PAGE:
Working for 15 years as an associate director on Judge Judy has definitely influenced Karen Beck. Why else would she be willing to fess up to a gaffe she made decades ago as a booth PA that even her AD never managed to solve?
"It was the 1980s on The Newlywed Game," Beck confesses, "and there was a box behind [AD] India Van Voorhees, and I just started pressing buttons because they looked so cool when they lit up. A bit later I noticed India had the wrong shot in one of her ISO [isolation] channels. I told her, and she gratefully changed it. When it happened again, I told her again, and she said, .Something's wrong with my switcher: my ISO's keep changing.' That’s when I realized the box in front of me was 'hot.' By pressing the buttons I was actually switching all the ISO's."
Beck, who describes herself as the "queen of daytime TV," has been happily switching ISO’s ever since. She’s worked on other reality formats and game shows, but says Judge Judy is unique because there is no script.
"We've had a dog pee at the bench, and our Judge stop cases to give a buzzing fly 'his final day in court,'" Beck grins. "The biggest drama was when we had an earthquake in the middle of a case. We all took cover, quickly getting Judy out from under the [light grid]. When we resumed, Judy looked at the litigants and said that’s what happens when you try to fool Mother Nature."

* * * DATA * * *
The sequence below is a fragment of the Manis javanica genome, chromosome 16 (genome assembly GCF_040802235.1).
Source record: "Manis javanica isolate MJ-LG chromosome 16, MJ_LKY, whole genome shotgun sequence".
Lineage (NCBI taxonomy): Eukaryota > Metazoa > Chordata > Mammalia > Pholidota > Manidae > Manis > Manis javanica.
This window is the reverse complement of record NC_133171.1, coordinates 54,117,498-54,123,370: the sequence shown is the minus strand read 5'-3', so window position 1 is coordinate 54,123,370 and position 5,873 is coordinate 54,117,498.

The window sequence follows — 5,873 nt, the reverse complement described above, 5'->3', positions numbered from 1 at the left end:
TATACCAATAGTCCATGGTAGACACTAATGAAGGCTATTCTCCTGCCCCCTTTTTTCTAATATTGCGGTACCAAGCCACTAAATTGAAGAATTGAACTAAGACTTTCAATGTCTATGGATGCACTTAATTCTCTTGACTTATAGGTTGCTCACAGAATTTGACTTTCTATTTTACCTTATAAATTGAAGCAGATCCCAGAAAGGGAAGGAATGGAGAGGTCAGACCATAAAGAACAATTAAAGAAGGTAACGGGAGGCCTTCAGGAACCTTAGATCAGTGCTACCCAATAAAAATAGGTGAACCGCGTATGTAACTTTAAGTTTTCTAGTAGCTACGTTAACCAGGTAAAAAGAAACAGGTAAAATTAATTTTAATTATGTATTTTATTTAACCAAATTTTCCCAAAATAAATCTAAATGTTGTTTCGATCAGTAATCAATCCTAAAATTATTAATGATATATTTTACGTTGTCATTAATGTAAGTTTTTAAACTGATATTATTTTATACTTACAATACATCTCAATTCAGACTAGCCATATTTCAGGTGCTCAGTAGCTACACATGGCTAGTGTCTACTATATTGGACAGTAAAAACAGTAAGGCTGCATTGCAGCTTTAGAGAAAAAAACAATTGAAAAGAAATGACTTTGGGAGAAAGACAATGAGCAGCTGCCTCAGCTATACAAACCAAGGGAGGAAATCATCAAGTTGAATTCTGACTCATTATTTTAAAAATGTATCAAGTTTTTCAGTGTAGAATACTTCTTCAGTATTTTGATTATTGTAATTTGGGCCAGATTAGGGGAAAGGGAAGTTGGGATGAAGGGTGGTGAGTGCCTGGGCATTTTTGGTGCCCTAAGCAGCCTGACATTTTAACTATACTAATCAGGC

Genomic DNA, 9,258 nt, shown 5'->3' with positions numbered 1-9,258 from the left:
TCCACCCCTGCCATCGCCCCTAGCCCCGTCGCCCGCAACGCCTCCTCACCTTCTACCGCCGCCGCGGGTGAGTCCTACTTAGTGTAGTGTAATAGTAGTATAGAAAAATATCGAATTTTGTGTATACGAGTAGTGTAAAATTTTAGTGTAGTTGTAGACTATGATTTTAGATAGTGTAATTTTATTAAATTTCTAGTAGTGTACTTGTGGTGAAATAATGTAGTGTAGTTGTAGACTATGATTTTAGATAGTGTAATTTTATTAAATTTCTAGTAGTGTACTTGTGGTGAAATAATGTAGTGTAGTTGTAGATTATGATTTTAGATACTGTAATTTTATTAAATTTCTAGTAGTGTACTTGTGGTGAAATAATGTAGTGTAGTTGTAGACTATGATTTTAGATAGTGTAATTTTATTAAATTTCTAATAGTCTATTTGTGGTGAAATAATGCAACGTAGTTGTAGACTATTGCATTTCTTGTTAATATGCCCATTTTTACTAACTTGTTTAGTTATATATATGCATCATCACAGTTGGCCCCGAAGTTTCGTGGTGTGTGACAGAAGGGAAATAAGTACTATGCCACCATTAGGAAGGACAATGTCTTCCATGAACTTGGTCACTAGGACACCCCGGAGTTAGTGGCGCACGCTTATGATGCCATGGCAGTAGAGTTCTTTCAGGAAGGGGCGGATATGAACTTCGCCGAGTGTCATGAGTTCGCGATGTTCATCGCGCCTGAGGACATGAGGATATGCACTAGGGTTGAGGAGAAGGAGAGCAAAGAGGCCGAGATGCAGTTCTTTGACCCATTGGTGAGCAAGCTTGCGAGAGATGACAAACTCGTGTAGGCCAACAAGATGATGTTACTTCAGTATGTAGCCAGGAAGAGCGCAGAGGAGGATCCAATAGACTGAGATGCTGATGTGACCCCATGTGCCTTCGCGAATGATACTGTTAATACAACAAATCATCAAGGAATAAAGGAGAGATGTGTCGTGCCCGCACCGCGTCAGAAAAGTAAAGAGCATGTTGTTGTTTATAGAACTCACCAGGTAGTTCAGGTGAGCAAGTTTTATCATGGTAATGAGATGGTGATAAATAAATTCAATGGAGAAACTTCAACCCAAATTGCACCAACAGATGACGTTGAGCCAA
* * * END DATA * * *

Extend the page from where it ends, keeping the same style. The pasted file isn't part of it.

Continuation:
Other highlights for Beck include the time Steven Spielberg came on the show to sue his sisters for a skit for his mother's birthday, and Ike Turner being sued by his back-up singers for non-payment. "The singers won."
Not that the legal reality show, which tapes three days every other week and enjoys an extended hiatus, isn't without its challenges. After taping, Beck must "build" each show from scratch on an AVID in her office. She prepares a creative cut to email to the off-line editor, deciding where to insert commercials, and how to trim 45-minute-long cases.
"Other than the cameras," she continues, "this isn’t 'television' in the traditional sense. There is no 'shooting to' time, and you don’t dare tell Judy to ‘wrap it up.'"